Tethering of the endoplasmic reticulum to mitochondria by a conserved endoplasmic reticulum complex is needed for the transfer of phospholipids between these organelles.
Mitochondrial membrane biogenesis and lipid metabolism require phospholipid transfer from the endoplasmic reticulum (ER) to mitochondria. Transfer is thought to occur at regions of close contact of these organelles and to be nonvesicular, but the mechanism is not known. Here we used a novel genetic screen in S. cerevisiae to identify mutants with defects in lipid exchange between the ER and mitochondria. We show that a strain missing multiple components of the conserved ER membrane protein complex (EMC) has decreased phosphatidylserine (PS) transfer from the ER to mitochondria. Mitochondria from this strain have significantly reduced levels of PS and its derivative phosphatidylethanolamine (PE). Cells lacking EMC proteins and the ER–mitochondria tethering complex called ERMES (the ER–mitochondria encounter structure) are inviable, suggesting that the EMC also functions as a tether. These defects are corrected by expression of an engineered ER–mitochondrial tethering protein that artificially tethers the ER to mitochondria. EMC mutants have a significant reduction in the amount of ER tethered to mitochondria even though ERMES remained intact in these mutants, suggesting that the EMC performs an additional tethering function to ERMES. We find that all Emc proteins interact with the mitochondrial translocase of the outer membrane (TOM) complex protein Tom5 and this interaction is important for PS transfer and cell growth, suggesting that the EMC forms a tether by associating with the TOM complex. Together, our findings support that the EMC tethers ER to mitochondria, which is required for phospholipid synthesis and cell growth.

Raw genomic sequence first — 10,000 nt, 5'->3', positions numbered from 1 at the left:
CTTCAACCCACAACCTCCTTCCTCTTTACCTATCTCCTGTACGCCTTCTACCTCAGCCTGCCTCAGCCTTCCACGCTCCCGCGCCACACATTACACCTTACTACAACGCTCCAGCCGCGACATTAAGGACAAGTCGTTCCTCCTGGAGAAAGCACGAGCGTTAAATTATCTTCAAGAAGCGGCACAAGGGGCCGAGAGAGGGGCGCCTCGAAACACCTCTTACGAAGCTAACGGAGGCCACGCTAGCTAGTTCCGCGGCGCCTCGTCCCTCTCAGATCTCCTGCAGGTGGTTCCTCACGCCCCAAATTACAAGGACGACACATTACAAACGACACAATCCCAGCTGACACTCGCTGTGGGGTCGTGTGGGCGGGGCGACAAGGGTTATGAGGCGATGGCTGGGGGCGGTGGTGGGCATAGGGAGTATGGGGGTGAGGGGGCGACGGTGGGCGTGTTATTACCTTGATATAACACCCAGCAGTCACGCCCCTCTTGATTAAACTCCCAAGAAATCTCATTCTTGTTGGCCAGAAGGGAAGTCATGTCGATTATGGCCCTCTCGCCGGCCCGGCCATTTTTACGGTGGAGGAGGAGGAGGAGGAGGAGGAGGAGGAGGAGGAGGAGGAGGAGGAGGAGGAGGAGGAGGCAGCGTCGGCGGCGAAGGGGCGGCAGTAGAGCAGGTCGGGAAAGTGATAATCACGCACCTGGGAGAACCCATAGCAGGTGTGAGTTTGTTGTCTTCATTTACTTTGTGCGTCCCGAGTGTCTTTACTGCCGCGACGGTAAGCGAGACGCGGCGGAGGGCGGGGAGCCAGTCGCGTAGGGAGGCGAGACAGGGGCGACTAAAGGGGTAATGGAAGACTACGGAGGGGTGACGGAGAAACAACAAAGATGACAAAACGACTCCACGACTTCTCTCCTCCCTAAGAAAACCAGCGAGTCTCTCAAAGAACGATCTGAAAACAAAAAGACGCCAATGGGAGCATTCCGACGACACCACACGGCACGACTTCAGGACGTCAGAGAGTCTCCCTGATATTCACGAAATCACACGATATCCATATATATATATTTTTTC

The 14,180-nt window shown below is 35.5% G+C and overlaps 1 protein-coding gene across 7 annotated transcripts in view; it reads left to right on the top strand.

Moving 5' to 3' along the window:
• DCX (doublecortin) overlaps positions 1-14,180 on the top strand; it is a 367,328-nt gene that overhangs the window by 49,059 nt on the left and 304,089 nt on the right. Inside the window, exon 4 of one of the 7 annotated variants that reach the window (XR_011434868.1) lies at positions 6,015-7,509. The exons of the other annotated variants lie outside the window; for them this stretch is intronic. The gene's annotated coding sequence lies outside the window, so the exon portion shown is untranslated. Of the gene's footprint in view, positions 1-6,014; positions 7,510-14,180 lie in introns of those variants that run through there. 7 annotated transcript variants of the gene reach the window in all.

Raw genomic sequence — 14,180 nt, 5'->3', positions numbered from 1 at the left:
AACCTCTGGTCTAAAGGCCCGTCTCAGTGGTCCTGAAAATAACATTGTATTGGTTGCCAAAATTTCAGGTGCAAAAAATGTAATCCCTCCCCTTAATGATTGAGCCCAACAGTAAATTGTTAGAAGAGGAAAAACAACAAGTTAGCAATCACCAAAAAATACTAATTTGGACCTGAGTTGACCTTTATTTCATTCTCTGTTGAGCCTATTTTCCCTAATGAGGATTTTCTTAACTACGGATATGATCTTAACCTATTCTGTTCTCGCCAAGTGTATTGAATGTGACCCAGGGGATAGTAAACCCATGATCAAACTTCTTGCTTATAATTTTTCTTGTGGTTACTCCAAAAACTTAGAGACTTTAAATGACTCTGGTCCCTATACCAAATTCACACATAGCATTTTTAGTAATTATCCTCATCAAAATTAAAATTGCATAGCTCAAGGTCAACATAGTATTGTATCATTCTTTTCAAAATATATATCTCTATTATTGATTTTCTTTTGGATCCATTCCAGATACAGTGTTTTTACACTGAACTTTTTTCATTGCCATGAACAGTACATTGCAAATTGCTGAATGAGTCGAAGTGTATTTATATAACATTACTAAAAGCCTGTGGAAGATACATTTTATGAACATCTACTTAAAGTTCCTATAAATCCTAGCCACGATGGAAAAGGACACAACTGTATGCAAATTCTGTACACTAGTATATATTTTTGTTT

Mitochondrial membrane biogenesis and lipid metabolism depend on the transfer of phospholipid from the endoplasmic reticulum to mitochondria. This transfer is thought to occur at regions where these organelles are in close contact, and, although the process is thought not to involve vesicles, the mechanism is not known. In this study, we found a complex of proteins in the endoplasmic reticulum that is required for the transfer of one phospholipid—phosphatidylserine—from the endoplasmic reticulum to mitochondria. Cells lacking this protein complex have nonfunctional mitochondria with an abnormal lipid composition. We show that the complex is required to maintain close contacts between the endoplasmic reticulum and mitochondria; the complex probably directly interacts with at least one protein on the surface of mitochondria. In addition, cells lacking this complex and a second previously identified tethering complex are not viable. Thus, our findings suggest that tethering of the endoplasmic reticulum and mitochondria is essential for cell growth, likely because it is necessary for lipid exchange between these organelles.